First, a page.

Our son Evan’s temperament was more individualistic; conformity was never his thing. He rebelled against the training wheels on his bike and the bumpers at the bowling alley. And when I suggested over breakfast one morning that he’d have fun at preschool because it was his birthday, he was unconvinced.

“It’s a day like any other day,” he said, eyes fixed on his Fruit Loops. “They just give you a stupid hat.”

As the start of kindergarten neared for Evan, Deb and I worried about his willingness to even get on the bus. Transitions could be agonizing for him. On more than one occasion during preschool drop-offs, he had clung to Deb’s leg, prompting her to nickname him “The Human Barnacle.”

And yet, when the bus pulled up the first time, he jumped on with his friends Aidan and Wil, and never looked back. It was unforgettable because it was so uneventful.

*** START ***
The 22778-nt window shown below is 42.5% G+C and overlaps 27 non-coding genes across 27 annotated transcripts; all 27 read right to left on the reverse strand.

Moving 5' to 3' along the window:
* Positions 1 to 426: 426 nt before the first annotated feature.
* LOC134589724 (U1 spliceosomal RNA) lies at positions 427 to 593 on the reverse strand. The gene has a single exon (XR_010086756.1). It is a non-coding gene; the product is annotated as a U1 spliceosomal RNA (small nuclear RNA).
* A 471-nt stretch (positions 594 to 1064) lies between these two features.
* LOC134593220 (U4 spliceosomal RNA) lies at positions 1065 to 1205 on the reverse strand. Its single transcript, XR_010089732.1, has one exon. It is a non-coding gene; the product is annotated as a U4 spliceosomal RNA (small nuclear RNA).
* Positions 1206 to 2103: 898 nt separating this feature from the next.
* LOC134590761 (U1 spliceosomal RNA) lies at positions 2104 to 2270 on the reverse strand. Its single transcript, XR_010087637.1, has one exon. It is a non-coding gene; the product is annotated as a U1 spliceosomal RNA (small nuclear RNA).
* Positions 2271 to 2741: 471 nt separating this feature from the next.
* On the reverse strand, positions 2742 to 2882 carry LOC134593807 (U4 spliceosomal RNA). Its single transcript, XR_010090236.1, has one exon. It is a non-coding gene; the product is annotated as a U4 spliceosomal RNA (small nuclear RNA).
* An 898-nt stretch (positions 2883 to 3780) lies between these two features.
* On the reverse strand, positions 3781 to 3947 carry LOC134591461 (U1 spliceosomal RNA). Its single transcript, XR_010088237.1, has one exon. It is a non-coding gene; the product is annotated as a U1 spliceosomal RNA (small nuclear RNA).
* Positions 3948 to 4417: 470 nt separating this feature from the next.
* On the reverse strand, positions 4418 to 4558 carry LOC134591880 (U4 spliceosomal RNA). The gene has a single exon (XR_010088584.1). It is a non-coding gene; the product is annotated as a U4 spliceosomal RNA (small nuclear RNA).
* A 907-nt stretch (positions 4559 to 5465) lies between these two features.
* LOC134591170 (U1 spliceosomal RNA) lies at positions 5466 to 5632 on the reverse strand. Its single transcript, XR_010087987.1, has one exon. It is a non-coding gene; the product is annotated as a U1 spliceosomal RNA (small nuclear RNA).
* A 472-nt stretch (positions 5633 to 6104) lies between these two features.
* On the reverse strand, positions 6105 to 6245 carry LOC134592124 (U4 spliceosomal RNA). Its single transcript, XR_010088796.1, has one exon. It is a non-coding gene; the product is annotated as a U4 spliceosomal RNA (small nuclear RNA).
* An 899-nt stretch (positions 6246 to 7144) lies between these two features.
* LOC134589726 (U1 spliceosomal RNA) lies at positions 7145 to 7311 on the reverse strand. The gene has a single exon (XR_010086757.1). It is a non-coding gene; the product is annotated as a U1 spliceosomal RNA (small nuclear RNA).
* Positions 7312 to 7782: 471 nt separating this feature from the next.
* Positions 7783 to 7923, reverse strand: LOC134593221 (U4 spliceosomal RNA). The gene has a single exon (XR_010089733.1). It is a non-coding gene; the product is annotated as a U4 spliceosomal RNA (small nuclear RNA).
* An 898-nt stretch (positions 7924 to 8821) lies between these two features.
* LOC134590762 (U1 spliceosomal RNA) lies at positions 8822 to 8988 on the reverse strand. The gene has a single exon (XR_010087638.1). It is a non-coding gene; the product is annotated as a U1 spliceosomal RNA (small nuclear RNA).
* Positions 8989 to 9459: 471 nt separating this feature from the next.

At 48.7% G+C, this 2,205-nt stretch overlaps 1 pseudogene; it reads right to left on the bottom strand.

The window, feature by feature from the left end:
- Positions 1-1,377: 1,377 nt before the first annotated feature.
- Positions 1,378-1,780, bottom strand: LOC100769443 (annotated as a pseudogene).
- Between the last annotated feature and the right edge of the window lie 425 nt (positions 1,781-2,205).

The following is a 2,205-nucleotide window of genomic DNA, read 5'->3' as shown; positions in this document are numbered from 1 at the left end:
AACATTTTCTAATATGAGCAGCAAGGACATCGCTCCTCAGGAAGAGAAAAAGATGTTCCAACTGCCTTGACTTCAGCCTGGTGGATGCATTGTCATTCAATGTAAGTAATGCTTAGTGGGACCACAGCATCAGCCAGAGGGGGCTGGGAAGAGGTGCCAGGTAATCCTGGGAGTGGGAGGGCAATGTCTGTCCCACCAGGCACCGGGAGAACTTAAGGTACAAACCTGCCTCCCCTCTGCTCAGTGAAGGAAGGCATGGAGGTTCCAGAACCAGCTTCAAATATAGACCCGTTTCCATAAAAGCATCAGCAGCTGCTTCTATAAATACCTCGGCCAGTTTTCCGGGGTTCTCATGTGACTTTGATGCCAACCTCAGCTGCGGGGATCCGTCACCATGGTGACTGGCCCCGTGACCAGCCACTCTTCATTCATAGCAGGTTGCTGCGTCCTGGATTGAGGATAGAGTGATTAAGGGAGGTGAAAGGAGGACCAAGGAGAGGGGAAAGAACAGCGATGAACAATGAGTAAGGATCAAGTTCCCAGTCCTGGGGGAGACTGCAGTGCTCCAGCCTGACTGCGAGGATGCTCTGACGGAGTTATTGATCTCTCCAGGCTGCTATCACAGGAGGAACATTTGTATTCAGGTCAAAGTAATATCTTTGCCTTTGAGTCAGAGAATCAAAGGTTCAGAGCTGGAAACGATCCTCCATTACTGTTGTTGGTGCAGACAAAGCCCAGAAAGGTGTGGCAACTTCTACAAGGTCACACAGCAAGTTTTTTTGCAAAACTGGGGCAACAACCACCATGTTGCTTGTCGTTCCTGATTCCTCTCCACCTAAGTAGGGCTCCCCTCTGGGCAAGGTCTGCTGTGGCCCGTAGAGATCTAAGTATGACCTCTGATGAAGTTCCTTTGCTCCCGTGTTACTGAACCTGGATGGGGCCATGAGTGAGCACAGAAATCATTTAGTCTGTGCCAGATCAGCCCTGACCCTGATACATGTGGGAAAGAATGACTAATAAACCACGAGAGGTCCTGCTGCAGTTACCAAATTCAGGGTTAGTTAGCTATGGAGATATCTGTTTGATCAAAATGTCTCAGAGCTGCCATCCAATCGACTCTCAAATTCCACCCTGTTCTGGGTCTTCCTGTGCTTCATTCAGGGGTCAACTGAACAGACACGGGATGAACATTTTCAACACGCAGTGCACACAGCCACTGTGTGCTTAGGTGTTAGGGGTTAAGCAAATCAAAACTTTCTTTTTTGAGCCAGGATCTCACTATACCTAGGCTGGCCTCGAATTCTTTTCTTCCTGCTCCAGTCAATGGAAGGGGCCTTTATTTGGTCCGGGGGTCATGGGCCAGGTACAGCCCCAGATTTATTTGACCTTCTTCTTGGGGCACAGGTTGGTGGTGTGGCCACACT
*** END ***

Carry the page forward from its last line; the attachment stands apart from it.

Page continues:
Juliana couldn’t wait to go to kindergarten. At an orientation for families the week before classes began, she stood right up when the Frenchtown principal invited the children to take a practice ride on their school bus.

“Parents, feel free to join your child if you’d like,” the principal added.

Julie held up her hand to Deb, a 5-year-old traffic cop.

“Don’t move — I can do it myself,” she said, displaying a self-confidence that would only deepen in the years ahead.

Now, as Julie navigated the Highlander through Albany, Robert DeLong surfaced on her Spotify playlist, singing about how “a few years make a difference.”

“Appropriate,” she said, turning up the volume with a smile.

In Syracuse, we hauled Julie’s stuff up three flights to her sorority room and then said our good-byes, mother and daughter sounding their familiar refrain:

“Love you!”

“Love you more!”